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District of Columbia

GW transgender, nonbinary student group criticizes Utah governor’s on campus comments 

Spencer Cox decried ‘genital-mutilation surgeries’

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Republican Utah Gov. Spencer Cox (Photo courtesy of Cox's office)

A George Washington University transgender and nonbinary student group has criticized Republican Utah Gov. Spencer Cox’s comments about gender-affirming health care that he made last week during an on-campus.

The GW Hatchet reported Cox on Feb. 21 described gender-affirming health care as “genital-mutilation surgeries” during a “Disagree Better” event the university’s School of Media and Public Affairs hosted. Jonah Goldberg, a conservative writer and commentator, and NPR “Morning Edition” host Michel Martin also participated in the event that Frank Sesno, a GWU School of Media and Public Affairs professor who was previously CNN’s Washington Bureau chief, moderated.

The Transgender and Nonbinary Students of GW in a post to its Instagram page said it is “hurt, ashamed and frustrated that such harmful language was allowed to be given a platform on our campus.”

“Fear mongering claims that young trans people are ‘mutilating our bodies’ are factually incorrect and damaging to our community,” said the group in its post that notes the event took place days after Nex Benedict, a nonbinary student in Oklahoma, died after a fight in their high school’s bathroom. “Gender-affirming care for minors saves lives, and is approved by reputable institutions, such as the American Academy of Pediatrics and American Psychiatric Association.”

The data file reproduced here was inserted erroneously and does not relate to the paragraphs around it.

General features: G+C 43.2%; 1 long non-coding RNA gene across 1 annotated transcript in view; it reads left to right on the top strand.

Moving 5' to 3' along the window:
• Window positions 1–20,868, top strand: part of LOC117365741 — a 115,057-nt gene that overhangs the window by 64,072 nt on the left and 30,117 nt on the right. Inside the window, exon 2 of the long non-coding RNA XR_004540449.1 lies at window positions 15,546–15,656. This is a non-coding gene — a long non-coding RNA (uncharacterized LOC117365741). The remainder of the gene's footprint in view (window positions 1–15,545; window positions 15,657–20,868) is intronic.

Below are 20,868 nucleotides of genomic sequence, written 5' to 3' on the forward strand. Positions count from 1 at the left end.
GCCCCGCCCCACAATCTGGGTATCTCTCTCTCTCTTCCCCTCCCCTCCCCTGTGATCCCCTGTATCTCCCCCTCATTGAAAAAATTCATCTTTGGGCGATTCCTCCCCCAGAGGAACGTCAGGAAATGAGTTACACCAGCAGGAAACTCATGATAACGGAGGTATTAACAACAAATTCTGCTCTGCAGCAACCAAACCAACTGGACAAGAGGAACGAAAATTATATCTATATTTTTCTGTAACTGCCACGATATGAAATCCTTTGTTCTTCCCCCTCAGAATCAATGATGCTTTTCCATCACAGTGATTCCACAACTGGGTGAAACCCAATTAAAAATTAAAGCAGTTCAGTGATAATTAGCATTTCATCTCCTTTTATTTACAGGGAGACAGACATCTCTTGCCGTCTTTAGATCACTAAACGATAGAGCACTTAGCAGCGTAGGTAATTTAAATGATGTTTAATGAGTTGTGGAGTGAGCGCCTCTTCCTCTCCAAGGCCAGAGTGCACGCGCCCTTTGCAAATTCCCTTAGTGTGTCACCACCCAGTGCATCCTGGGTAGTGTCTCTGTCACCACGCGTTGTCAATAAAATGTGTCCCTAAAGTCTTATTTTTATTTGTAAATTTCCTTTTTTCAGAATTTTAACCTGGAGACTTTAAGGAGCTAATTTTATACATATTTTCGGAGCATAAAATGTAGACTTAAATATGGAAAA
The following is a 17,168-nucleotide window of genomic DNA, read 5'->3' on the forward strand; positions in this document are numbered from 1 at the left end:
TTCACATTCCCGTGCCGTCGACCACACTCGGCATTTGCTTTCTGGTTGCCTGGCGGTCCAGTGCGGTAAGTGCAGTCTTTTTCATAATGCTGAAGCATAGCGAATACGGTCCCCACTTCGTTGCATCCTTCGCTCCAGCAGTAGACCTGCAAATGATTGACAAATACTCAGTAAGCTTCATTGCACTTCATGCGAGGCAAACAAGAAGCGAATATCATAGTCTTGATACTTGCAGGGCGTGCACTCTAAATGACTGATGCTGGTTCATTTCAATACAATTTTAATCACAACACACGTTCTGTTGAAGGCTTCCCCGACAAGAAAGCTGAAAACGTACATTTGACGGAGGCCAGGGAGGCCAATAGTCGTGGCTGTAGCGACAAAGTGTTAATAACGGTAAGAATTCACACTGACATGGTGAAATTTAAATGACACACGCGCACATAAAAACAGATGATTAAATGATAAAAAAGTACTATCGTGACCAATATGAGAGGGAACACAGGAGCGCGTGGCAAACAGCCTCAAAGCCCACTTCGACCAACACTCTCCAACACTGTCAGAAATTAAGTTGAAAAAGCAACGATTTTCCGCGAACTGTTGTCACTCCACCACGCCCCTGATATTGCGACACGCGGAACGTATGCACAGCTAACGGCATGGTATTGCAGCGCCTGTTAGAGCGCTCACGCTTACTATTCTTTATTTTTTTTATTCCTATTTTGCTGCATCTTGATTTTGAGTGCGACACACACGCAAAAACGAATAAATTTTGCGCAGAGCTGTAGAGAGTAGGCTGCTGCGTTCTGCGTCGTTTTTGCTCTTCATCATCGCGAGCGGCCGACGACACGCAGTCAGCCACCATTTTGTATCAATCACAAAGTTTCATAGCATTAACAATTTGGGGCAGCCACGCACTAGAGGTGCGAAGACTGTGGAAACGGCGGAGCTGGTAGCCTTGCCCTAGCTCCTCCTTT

The GW Hatchet notes Cox told Sesno that he invited trans youth and their families to the Governor’s Mansion in Salt Lake City “to discuss state measures that pertain to transgender people, a conversation that he said led to legislative change.” 

Cox in 2022 vetoed a bill that banned trans students from playing on sports teams that correspond with their gender identity. The Utah Legislature later overrode his veto.

The governor last year signed a bill that bans gender-affirming health care for minors in his state. Cox last month signed a bill that prevents trans and nonbinary people from using restrooms and locker rooms in public schools and government buildings that correspond to their gender identity.

The GW Hatchet reported Cox in response to a student’s question said “no one” in Utah has died by suicide because they were unable to access gender-affirming care.

“I care deeply about these kids. I love these kids. I want these kids to thrive. I want these kids to be successful,” Cox said, according to the GW Hatchet. “I think there’s a better way to do that than by having genital-mutilation surgeries before they’re 18 and old enough to have a rational decision, to actually make a decision for themselves. And so we can disagree with that.”

“As the only trans student org at GW, we refuse to let our community have their right to exist be put up for debate and threatened by disinformation,” said the Transgender and Nonbinary Students of GW in their statement. “We call on GW administration to consider ways in which they can repair the harm caused by Gov. Cox’s statements on campus, and make the safety of their trans students, faculty and staff a priority in a sociopolitical climate that is fixated on our eradication.”